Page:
The Trans-Pacific Partnership [TPP] was supposed to be a multilateral foreign trade agreement between twelve countries: Australia, Brunei, Canada, Chile, Japan, Malaysia, Mexico, Peru, New Zealand, Singapore, the United States, and Vietnam. In October 2015, the participating nations signed up for different sections of the agreement, but it is yet to be ratified by any national government. The involved nations make up approximately forty percent of the global economy, and the deal was valued at approximately $223 billion.

The idea of the TPP sounds great. Restructuring the current trade architecture of the Asia-Pacific region to remove the plethora of bilateral trade agreements, increasing economic growth by promoting cheaper trade with lower tariffs and access to markets usually blocked by protectionism (I see you, highly regulated Canadian milk market). It was the gradual creation of a single market – maybe even resembling a more stable EU.

Generally, the World Trade Organization [WTO] regulates international trade, but lately has not done a particularly good job. Numerous areas requiring legislation – the environment, investment, and intellectual property rights – are not covered by the WTO. A desire to regulate these issues was one of the original drivers of the TPP.  A second reason was to rectify the “noodle bowl” crisis – a series of crisscrossing and confusing country-specific bilateral trade agreements. It often led to larger nations taking advantage of smaller economies desperate to start trading internationally. The sheer economic size of the TPP would unify international approaches to trade by linking the Asia Pacific region into a single mega-regional trade agreement.

Debate around the TPP isn’t new. What is new is the fact that Trump has signed an executive order to formally withdraw the US from the agreement. This was nothing more than a formality, as there has been little faith in the ability of the US Congress to approve the TPP since day one. In an interesting turn of events, both Prime Ministers Malcolm Turnbull and Shinzo Abe have remained committed to the TPP. It is unlikely that they will want the years of negotiation and spent political capital to go to waste, but without the US at the negotiation table it may be dead in the water.

An alternative has been proposed by China and is under negotiation – the Regional Comprehensive Economic Partnership [RCEP]. This agreement is between the Association of Southeast Asian Nations [ASEAN], member states including Brunei, Cambodia, Indonesia, Malaysia, Singapore, Thailand and Vietnam. Other members would include ASEAN’s free trade agreement partners such as Australia, New Zealand, South Korea, and the key driver of the agreement – China. RCEP was launched in late 2012 and negotiations began in early 2013. Combined, the member nations account for approximately one third of the world’s GDP, slightly less than the promised value of the TPP. Like the TPP, RCEP could act as a solution to the “noodle bowl” crisis by reducing the number of bilateral trade agreements, and has a clear goal of reducing tariffs for all members by 90% over the next decade.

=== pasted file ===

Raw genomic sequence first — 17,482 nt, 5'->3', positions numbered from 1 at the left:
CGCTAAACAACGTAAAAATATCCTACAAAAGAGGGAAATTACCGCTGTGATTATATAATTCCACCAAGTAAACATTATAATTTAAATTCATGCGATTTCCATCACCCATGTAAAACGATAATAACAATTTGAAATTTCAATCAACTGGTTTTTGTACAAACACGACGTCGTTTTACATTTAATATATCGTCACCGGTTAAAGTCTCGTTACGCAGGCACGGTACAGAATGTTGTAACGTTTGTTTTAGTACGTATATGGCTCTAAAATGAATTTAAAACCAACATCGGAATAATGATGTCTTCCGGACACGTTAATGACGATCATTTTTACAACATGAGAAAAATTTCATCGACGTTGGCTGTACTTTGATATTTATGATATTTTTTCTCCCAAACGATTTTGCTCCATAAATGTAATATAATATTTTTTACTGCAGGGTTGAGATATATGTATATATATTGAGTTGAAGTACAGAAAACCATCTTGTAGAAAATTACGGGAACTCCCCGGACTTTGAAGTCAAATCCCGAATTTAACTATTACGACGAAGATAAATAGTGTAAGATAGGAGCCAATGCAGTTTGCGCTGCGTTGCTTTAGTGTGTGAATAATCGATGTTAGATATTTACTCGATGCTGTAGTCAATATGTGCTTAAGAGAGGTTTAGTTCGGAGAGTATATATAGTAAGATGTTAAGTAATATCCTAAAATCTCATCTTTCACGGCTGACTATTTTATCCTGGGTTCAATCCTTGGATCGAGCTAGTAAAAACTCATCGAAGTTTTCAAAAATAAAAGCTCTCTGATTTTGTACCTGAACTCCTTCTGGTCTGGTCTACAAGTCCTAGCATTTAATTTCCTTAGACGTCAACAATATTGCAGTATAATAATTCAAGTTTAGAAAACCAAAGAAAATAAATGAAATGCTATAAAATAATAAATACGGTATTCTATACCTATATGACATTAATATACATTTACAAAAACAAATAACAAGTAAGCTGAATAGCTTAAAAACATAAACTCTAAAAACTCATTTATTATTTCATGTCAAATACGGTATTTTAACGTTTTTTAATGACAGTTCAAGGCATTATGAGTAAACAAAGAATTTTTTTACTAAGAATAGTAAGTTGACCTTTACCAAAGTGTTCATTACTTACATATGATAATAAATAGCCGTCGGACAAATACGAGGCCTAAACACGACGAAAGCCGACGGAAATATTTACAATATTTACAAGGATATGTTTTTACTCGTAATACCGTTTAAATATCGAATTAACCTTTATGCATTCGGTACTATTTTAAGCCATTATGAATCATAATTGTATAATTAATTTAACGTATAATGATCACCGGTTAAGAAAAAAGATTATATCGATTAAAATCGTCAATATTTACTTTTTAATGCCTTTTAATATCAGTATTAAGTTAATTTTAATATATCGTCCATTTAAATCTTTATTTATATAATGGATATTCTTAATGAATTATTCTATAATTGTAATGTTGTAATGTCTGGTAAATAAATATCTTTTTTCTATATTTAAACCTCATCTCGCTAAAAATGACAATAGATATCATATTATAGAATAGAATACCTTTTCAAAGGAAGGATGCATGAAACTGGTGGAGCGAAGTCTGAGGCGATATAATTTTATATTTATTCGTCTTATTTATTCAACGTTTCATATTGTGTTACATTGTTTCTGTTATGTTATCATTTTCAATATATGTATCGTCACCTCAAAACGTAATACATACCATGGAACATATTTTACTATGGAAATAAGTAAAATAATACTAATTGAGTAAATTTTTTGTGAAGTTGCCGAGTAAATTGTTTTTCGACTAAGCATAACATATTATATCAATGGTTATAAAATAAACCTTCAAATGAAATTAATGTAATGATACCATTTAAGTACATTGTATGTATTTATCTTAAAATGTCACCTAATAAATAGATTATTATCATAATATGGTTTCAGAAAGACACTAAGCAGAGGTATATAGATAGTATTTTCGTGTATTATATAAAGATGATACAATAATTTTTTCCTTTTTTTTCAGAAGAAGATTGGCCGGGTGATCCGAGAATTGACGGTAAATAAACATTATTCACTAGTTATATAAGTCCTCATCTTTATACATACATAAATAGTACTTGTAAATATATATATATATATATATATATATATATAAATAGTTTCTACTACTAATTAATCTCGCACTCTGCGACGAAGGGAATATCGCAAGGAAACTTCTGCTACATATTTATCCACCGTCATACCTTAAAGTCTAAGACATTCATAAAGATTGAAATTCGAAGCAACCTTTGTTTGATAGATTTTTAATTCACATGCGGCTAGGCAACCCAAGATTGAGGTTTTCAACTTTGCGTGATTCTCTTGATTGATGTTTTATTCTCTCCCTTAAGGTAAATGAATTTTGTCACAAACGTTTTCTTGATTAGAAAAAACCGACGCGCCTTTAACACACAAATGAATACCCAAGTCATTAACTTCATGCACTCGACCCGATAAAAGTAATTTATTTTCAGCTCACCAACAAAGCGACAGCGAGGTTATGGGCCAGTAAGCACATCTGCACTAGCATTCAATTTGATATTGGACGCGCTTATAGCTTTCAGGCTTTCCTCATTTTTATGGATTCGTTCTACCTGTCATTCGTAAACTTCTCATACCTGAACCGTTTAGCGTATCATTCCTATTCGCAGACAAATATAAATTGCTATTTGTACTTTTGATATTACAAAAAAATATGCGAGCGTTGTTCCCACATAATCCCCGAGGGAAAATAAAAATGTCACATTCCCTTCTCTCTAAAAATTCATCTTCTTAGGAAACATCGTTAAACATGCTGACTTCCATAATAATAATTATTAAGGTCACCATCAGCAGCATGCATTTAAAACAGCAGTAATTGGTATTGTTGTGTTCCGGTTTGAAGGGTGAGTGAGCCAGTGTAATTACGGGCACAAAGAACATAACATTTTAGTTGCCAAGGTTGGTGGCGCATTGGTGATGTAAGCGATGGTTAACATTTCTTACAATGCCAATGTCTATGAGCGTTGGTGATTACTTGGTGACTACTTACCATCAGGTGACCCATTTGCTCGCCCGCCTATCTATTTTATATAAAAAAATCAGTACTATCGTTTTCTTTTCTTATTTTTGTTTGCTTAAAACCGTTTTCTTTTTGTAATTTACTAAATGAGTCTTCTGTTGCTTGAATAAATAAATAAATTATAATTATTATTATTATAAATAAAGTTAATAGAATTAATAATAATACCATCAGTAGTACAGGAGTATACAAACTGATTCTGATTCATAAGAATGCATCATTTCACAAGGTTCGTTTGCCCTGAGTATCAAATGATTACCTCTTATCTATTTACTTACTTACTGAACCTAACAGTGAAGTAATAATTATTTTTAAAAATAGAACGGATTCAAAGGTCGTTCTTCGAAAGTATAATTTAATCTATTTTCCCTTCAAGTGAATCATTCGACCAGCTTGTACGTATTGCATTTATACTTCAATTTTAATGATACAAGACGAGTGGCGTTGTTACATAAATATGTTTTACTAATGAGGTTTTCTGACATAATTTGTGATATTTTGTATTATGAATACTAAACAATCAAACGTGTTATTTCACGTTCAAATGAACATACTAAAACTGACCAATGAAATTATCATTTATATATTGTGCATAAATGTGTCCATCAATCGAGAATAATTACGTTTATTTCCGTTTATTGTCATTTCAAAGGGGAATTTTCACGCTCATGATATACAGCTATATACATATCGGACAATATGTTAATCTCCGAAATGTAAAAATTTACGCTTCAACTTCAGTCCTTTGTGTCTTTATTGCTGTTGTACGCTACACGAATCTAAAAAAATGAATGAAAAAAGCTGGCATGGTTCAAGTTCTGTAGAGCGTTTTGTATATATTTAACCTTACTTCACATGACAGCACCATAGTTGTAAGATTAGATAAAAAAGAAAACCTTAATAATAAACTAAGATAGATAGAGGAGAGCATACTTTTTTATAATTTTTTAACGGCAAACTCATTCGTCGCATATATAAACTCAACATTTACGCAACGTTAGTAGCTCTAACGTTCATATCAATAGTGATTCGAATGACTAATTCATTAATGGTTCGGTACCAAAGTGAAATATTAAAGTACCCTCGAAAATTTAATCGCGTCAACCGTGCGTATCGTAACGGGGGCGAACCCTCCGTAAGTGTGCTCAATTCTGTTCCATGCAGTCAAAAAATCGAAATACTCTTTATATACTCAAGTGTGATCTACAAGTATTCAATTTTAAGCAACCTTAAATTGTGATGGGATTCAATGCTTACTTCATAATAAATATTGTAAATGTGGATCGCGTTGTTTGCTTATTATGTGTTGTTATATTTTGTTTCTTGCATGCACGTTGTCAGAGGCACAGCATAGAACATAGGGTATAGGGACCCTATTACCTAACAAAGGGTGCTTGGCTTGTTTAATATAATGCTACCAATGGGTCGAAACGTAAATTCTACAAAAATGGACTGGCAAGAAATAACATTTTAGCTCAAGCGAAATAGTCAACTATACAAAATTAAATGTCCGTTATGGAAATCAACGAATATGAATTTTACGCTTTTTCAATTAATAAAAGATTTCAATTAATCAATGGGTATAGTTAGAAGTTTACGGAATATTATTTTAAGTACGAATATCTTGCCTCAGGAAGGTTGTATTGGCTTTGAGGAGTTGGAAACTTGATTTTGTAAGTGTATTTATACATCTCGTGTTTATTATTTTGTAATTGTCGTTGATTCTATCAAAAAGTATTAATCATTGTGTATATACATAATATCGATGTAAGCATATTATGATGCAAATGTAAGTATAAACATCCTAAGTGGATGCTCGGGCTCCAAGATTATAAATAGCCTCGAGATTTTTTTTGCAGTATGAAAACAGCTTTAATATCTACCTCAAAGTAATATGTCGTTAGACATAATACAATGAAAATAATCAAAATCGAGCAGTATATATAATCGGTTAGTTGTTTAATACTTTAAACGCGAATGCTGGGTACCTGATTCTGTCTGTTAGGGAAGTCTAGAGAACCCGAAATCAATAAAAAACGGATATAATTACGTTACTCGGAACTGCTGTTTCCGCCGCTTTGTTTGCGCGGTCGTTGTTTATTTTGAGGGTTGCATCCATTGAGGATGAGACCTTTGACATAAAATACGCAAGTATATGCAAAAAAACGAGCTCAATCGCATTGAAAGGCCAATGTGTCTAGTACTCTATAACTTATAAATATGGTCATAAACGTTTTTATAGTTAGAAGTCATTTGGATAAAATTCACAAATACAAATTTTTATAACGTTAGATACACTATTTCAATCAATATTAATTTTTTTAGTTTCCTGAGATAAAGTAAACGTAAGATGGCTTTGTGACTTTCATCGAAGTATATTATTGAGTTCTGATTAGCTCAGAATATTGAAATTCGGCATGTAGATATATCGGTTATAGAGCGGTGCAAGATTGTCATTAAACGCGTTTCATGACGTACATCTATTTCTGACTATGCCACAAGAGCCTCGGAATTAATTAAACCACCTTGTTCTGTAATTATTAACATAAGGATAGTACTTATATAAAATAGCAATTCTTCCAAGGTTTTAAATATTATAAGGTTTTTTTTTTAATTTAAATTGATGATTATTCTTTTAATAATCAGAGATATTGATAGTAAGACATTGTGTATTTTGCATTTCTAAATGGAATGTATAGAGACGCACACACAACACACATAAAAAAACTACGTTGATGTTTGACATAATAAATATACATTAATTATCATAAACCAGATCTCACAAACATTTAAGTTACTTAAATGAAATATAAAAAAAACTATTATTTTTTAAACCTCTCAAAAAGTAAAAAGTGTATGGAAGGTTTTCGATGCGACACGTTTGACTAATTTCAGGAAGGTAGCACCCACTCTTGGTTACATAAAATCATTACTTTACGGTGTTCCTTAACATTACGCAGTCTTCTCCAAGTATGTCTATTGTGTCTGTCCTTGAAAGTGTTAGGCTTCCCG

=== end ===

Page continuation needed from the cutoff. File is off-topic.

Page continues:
What happens next is up to the governments of China, the US and Australia. China is likely to continue to promote RCEP. Along with its inevitable slowdown comes an increased need for the Chinese Communist Party to prove it can function in the international sphere, economically and socially. The US has had a rapid shift in direction. Whilst Congress’s want to ratify the TPP was uncertain, Trump’s shift away from the TPP may not have the effect he desires. His overall goal of promoting economic growth contrasts directly with the idea of bringing manufacturing jobs back to the US. It is highly unlikely that the US will ever go back to being a manufacturing-based economy again. Trump needs to understand this. He has missed out on huge economic gains the TPP would have brought. He should focus on building relations with the Asia-Pacific, not building trade barriers.

With elected government officials and trade agreements the way they are at the moment, it is unlikely that US-Chinese relations will warm in the near future That does not mean that Australia should not further develop our own ties to China. As our largest and most crucial trading partner we need to create a strong cultural and social relationship with China to protect our economies future.

To be honest, many of the concerns around the TPP were due to fear around the likelihood of the US forcing its own agenda onto smaller nations. Concerns that China was being left out and that Australia joining the TPP would further alienate our social relationship with China are no longer relevant. Perhaps China could even take over America’s place in the TPP agreement as the key major economic power. Another alternative is that the TPP can go ahead with just eleven countries left, or maybe the RCEP will be the more popular choice. On the international stage, many options are available.

What will happen in the future remains to be seen. Personally, I would prefer if the TPP could be ratified without the involvement of the US to prove that they are not the major power on the international stage that they used to be. If RCEP could also be ratified, Australia would reap huge economic benefits from both agreements, as well as stronger relationships with our neighbours. It may seem indecisive, but Australia’s best move is to continue supporting both agreements.

Words by Emi Paige

This article first appeared in print volume 88 edition 2 STOP